TypeOnline Course
Student Enrolled177

Contributing Authors: Katherine Blackwell, MD, Lisa Rebecca Otto, Sarah Teed, MS, and Muneeb Hussain, MS

Date Uploaded onto Website: April 13, 2016

Overview: Many people vividly describe where they were and how they learned about Kennedy’s assassination or 9/11. However, research is elucidating the way that stress can influence memory formation and persistence and is also demonstrating that such “flashbulb memories” may not be as accurate as people think.

This session explores this topic using a short New Yorker article describing research into the effect of stress on the formation of memories. Further reviews on the topic highlight the complexity of this phenomenon and provide an opportunity to review relevant neuroscience related to memory formation.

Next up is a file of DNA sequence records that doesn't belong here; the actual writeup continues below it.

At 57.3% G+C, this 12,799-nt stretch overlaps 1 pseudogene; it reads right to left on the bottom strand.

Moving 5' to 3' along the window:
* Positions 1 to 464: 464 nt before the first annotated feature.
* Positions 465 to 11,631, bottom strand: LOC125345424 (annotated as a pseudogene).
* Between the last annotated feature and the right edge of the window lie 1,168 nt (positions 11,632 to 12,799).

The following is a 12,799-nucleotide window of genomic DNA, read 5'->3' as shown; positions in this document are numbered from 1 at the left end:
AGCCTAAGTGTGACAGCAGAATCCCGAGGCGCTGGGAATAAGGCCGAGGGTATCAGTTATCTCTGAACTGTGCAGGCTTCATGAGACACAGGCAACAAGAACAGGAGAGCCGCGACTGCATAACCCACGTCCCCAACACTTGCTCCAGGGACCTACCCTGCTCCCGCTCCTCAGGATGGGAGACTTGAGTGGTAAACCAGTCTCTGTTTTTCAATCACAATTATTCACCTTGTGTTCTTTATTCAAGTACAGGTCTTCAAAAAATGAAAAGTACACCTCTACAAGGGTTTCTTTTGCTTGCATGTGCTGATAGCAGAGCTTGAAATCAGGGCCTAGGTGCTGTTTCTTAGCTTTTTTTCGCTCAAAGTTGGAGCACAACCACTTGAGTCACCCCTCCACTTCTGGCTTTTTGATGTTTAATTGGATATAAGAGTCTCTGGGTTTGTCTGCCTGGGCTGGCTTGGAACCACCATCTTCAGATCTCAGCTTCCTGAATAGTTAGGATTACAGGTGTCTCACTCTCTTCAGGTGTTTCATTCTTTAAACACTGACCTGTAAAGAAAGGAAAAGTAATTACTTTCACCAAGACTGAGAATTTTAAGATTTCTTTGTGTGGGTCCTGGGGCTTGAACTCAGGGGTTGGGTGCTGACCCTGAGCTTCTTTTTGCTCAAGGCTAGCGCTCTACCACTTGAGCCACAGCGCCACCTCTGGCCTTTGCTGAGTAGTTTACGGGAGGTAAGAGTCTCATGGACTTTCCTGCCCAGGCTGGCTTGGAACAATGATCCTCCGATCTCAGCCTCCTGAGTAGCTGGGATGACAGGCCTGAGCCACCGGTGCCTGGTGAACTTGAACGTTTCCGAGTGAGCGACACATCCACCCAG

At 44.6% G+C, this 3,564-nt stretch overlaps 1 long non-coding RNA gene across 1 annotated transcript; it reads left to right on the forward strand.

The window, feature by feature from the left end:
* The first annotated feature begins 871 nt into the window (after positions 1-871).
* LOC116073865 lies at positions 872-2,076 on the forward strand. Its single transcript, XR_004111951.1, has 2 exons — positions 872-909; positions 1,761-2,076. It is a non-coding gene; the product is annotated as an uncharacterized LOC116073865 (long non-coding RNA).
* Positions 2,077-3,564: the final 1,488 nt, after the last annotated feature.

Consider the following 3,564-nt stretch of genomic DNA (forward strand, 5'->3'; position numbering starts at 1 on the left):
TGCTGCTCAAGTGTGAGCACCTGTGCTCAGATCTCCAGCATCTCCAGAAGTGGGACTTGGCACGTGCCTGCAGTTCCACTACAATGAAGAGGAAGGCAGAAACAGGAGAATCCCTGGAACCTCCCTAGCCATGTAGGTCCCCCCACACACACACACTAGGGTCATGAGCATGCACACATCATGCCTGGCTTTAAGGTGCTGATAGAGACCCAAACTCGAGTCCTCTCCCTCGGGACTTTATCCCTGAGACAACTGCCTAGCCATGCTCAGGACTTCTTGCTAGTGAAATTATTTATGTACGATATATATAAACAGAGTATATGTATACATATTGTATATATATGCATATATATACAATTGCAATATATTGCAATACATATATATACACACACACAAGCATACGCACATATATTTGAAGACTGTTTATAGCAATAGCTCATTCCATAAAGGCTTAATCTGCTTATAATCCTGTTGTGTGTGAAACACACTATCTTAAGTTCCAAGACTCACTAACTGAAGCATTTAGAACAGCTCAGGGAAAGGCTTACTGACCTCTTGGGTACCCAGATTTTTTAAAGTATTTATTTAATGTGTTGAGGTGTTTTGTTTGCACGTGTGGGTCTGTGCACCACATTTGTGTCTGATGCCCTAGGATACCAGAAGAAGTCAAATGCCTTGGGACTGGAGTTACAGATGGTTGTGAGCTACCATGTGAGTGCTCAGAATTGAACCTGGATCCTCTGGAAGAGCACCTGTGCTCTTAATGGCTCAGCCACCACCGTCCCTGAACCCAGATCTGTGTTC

Author Affiliations: Katherine Blackwell, MD is from the Yale School of Medicine.  Lisa Rebecca Otto is a Master’s candidate and Sarah Teed and Muneeb Hussain are graduates of the Master’s Program in Neuroscience and Education at Teachers College of Columbia University. David Ross, MD, PhD and Ashley Walker, MD are the Contributing Editors for this publication. The National Neuroscience Curriculum Initiative is a collaborative effort with AADPRT and the American Psychiatric Association (APA) Council on Medical Education and Lifelong Learning and receives support from the NIH (R25 MH10107602S1) ©National Neuroscience Curriculum Initiative.

Section 1Overview
Section 2Read / Watch / Listen to Media
Section 3Critique of Media Coverage
Section 4Read & Review Supplemental Material
Section 5Role Play Exercise
Section 6Additional Learning Opportunities
Section 7References